What is a Field Sobriety Test? Motorists suspected of driving under the influence are commonly asked by police officers to perform one (1) or more field sobriety tests. The police officer uses the field sobriety tests to assess whether a motorist is under the influence of alcohol or drugs. The driver’s performance on these field tests oftentimes serves as the foundation for the probable cause to support the officer’s arrest for DUI. These same field evaluations and observations during field sobriety testing oftentimes become part of the State’s evidence in support of a conviction for DUI at trial. In fact, the Georgia Peace Officer Standards and Training Council (“POST”) has adopted only three (3) field sobriety tests as the exclusive field tests taught by POST to Georgia law enforcement officers. These tests, sanctioned by the National Highway Traffic and Safety Administration (“NHTSA”) are as follows: (1) Walk and Turn Test; (2) the One Leg Stand Test; and, (3) the Horizontal Gaze Nystagmus (HGN) Test. In addition, an Alc0-Sensor, a portable breath testing device, has traditionally been used by Georgia Police Officers in determining whether or not a motorist is under the influence of alcohol. Essentially, the Alco-Sensor serves as an initial alcohol screening test while the motorist is roadside. Unlike the numerical results yielded from the Intoxilyzer 5000, the numerical results from the Alco-Sensor are not admissible at trial as evidence of the amount of alcohol in a person’s blood and its numerical reading has been rejected at a probable cause hearing by the Georgia Court of Appeals. The majority view holds that the Alco-Sensor numerical results may not be used as evidence of the amount of alcohol or drug in a person’s blood however the officer may testify whether the test was “positive” for alcohol or whether the motorist “passed” or “failed” the Alco-Sensor Test. As explained below, the Field Sobriety Tests and the Alco-Sensor are “voluntary” and therefore the Georgia motorist cannot be required to submit to any one or more of these tests prior to being arrested for DUI. Many well-respected experts contend these tests are designed for failure. For example, the “one-leg stand” test generally requires the driver to raise one leg, keeping the raised foot approximately six inches (6”) off the ground, foot parallel to the ground, keeping both legs straight and arms at sides, keeping eyes on the elevated foot and counting out loud, “1001, 1002, 1003” and so on, until told to stop. This task should be completed for thirty (30) total seconds. Deficiency clues include if the driver sways while balancing, uses arms to balance, hops, or puts the raised food down prior to being told to do so.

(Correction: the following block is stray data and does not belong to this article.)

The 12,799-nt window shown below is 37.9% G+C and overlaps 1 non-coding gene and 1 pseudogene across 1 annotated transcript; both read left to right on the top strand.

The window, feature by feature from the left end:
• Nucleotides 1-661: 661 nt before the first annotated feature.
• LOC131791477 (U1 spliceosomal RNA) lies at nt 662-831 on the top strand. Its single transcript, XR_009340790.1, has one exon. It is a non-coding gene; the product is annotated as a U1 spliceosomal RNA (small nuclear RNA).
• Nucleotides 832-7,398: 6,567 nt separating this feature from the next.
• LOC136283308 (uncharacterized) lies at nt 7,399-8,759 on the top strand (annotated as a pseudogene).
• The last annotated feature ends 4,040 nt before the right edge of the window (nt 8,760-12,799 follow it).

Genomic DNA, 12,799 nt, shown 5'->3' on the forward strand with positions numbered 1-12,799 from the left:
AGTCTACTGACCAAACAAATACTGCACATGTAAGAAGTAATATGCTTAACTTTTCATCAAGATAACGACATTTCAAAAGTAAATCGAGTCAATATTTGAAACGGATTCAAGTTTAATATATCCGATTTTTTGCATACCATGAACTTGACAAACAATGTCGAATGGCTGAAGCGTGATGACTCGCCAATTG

Is the driver required to submit to field sobriety tests?
Unless and until the officer informs you that you are being arrested for DUI, field sobriety evaluations are voluntary. This includes the infamous hand-held alcohol Alco-Sensor, a screening test (a/k/a Portable Breath Test) which most officers carry and will ask you, “will you blow into the PBT”. DO NOT CONFUSE THE PBT WITH THE INTOXILYZER 5000 BREATH ALCOHOL TESTING INSTRUMENT WHICH IS NOT PORTABLE AND WHICH TYPICALLY IS NOT ADMINISTERED ROADSIDE.